People v. McCann

Annotate this Case

[Crim. No. 1647. Fourth Dist. Apr. 12, 1965.]

THE PEOPLE, Plaintiff and Respondent, v. BONNIE McCANN, Defendant and Appellant.

COUNSEL

Joseph E. O'Connor, under appointment by the District Court of Appeal, for Defendant and Appellant.

Thomas C. Lynch, Attorney General, William E. James, Assistant Attorney General, and Jack K. Weber, Deputy Attorney General, for Plaintiff and Respondent.

OPINION

COUGHLIN, J.

The defendant appeals from a conviction involving six "bad checks." An information charging her and her husband with these offenses, i.e., violations of Penal Code section 476a, was in three counts; the first thereof involved one check in the sum of $90; the second thereof involved three checks totaling $64.41; and the third thereof involved two checks totaling $75. The husband pled guilty and the defendant pled not guilty. Trial by jury was waived. By stipulation, the People's case was submitted on the preliminary transcript. Following such, the defendant moved for a dismissal, which was denied. Thereupon, she put on her defense which, in substance, was based upon the claim that she acted in the premises under the command, coercion and threats of her husband. (See Pen. Code, § 26, subds. Seven and Eight.) The trial judge found the defendant guilty on all counts; suspended imposition of sentence; and placed her on 10 years' probation, with a 30 day jail sentence condition.

The defendant presents 14 questions on appeal which, when analyzed, are resolved into six issues, to wit: [233 Cal. App. 2d 563]

(1) Sufficiency of the evidence to sustain the conviction;

(2) Alleged errors in the admission of evidence on cross-examination of the defendant and her husband;

(3) Alleged errors in rulings respecting her defenses;

(4) Whether more than one felony was committed;

(5) Whether the period of probation was excessively harsh; and

(6) Whether the rule announced in People v. Dorado, 62 Cal. 2d 338 [42 Cal.Rptr. 169, 398 P.2d 361] requires a reversal.

Sufficiency of Evidence

[1] The attack upon the sufficiency of the evidence to support the charges against the defendant asserts an alleged lack of proof that she had aided and abetted her husband. The prosecution contended the defendant was responsible as an aider and abettor, and also as a coconspirator. The court found the defendant guilty under both theories.

Prior to the offenses in question the husband had been convicted and placed on probation because of previous bad check charges. Among other terms of probation he was required to remain in Los Angeles County; to refrain from opening a bank account; and not to have any blank checks in his possession. The defendant knew of these terms of probation. She and her husband moved to San Diego without consent of the probation officer of Los Angeles County. Shortly thereafter she opened bank accounts in three banks, each for a small amount, i.e., $3.50, $5.00 and $5.00; used her maiden name in doing so; gave a different fictitious address at each bank; obtained blank checks from the banks in question; and gave them to her husband. She claims that she opened these accounts, obtained these checks, and gave them to him because he commanded her to do so, and threatened to kill her, himself, and her children if she refused. Contemporaneously the husband opened bank accounts in two other banks.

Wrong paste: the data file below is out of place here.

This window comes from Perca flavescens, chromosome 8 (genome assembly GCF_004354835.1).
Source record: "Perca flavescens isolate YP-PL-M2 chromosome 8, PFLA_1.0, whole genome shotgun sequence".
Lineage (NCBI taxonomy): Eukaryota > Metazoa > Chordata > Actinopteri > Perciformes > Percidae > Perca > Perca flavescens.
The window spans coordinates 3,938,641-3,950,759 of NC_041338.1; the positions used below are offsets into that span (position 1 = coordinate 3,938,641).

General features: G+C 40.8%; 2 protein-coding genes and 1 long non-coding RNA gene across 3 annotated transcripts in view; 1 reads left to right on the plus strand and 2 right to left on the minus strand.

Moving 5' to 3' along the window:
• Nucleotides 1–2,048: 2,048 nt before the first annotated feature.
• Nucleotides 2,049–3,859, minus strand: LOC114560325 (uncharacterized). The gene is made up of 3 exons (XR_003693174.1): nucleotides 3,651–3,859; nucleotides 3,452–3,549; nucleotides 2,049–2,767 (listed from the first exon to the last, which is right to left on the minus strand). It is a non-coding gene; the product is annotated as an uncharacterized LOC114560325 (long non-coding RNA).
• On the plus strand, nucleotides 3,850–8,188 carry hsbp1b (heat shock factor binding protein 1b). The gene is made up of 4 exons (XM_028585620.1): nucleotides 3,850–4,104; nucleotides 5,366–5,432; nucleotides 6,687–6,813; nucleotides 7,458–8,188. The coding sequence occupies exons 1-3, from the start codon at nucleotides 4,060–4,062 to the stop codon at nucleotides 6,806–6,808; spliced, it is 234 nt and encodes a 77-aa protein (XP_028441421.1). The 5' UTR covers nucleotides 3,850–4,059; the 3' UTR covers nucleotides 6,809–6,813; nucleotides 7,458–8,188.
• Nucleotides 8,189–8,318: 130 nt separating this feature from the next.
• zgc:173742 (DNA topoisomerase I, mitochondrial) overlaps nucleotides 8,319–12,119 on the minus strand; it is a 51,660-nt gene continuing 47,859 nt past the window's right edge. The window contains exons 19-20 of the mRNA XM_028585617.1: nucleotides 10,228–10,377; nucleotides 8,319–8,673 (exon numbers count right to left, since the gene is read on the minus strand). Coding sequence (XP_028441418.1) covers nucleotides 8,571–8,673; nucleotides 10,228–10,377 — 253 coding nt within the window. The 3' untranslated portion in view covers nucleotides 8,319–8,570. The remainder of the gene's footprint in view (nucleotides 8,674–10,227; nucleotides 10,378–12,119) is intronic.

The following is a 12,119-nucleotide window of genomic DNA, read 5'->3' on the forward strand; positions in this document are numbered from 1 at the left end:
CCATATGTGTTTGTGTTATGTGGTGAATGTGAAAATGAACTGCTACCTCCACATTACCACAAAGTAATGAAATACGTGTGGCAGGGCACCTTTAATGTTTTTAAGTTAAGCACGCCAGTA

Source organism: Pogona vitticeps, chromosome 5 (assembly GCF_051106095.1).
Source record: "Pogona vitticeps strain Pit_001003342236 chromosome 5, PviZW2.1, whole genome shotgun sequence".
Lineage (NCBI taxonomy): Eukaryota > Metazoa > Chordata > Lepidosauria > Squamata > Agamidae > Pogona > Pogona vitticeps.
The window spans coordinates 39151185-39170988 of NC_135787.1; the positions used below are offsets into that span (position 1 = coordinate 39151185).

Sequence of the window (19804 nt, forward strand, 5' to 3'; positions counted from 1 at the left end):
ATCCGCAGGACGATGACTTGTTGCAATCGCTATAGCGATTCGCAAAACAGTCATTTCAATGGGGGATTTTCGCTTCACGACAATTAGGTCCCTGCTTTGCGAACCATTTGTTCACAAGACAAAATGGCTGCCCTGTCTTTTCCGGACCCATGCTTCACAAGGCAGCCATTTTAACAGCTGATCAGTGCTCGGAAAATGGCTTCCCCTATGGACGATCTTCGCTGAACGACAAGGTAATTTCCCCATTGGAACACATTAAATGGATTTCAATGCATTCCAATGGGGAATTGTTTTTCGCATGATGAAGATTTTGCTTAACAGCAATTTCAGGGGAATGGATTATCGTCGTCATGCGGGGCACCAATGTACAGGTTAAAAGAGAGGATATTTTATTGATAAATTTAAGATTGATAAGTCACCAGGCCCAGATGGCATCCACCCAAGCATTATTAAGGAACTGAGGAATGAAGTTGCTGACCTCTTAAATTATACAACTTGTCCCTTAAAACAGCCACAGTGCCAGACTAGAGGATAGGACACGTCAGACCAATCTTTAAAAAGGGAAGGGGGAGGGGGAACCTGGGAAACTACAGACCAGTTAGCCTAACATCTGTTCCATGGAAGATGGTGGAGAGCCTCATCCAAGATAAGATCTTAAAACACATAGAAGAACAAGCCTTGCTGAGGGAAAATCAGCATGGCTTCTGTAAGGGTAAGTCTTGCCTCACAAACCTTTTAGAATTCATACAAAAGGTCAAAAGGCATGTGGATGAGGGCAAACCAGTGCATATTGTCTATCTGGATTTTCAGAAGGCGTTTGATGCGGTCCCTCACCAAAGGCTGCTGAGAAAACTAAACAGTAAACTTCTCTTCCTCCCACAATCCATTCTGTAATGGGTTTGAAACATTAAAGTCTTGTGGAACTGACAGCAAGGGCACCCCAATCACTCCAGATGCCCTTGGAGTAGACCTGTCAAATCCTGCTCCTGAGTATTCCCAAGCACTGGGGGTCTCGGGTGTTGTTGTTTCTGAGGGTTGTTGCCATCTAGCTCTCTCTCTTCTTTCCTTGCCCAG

The charge in Count 1 involved a $90 check bearing the signature of "Lawrence Hillman," a fictitious person, payable to the husband and endorsed by him. The blank check used for this purpose was one of those obtained by the defendant when she opened one of her accounts and bore the number assigned to that account.

The charge in Count 2 involved three checks. One was in the sum of $24.41; was signed by the defendant; was drawn on a bank in which the husband had opened an account; and the check used was a counter check furnished by the payee, [233 Cal. App. 2d 564] which was filled in by the husband before being signed by the defendant. Another check in this count was for the sum of $20; was signed by the husband; and was drawn upon a bank in which he had opened an account. The third check in this count was in the sum of $20; was signed by the husband; was drawn on a bank in which the defendant had opened an account; and was on a check obtained by the husband, bearing her account number.

The third count involved two checks. One was in the sum of $25; was signed by the husband; was drawn on a bank in which the defendant had opened an account; and was upon a check obtained by the defendant, bearing her account number. The other was in the sum of $50; was signed by the husband; and drawn on an account opened by him.

In addition to the evidence heretofore noted, establishing actual participation by the defendant in some of the offenses set forth in the information, it also appeared that she had accompanied her husband on all of the occasions when each of the foregoing checks was issued and passed, although on some of them she was not in the immediate presence of the payee.

Under the circumstances aforesaid, evidence that the defendant obtained and gave her husband blank checks which he used in the commission of the offenses involving those checks is sufficient to sustain the finding of the court that she aided and abetted him in committing those offenses (generally see People v. Barker, 53 Cal. 2d 539, 542 [2 Cal.Rptr. 467, 349 P.2d 73]; People v. Pedesclaux, 216 Cal. App. 2d 1, 5 [30 Cal.Rptr. 574]; People v. Ellhamer, 199 Cal. App. 2d 777, 781 [18 Cal.Rptr. 905]; People v. Koomer, 188 Cal. App. 2d 676, 678-680 [10 Cal.Rptr. 607]); and evidence that she signed the counter check described in Count 2 is sufficient proof of her participation in the offense involving that check. The finding of the trial court that the defendant was guilty of these offenses is supported by substantial evidence.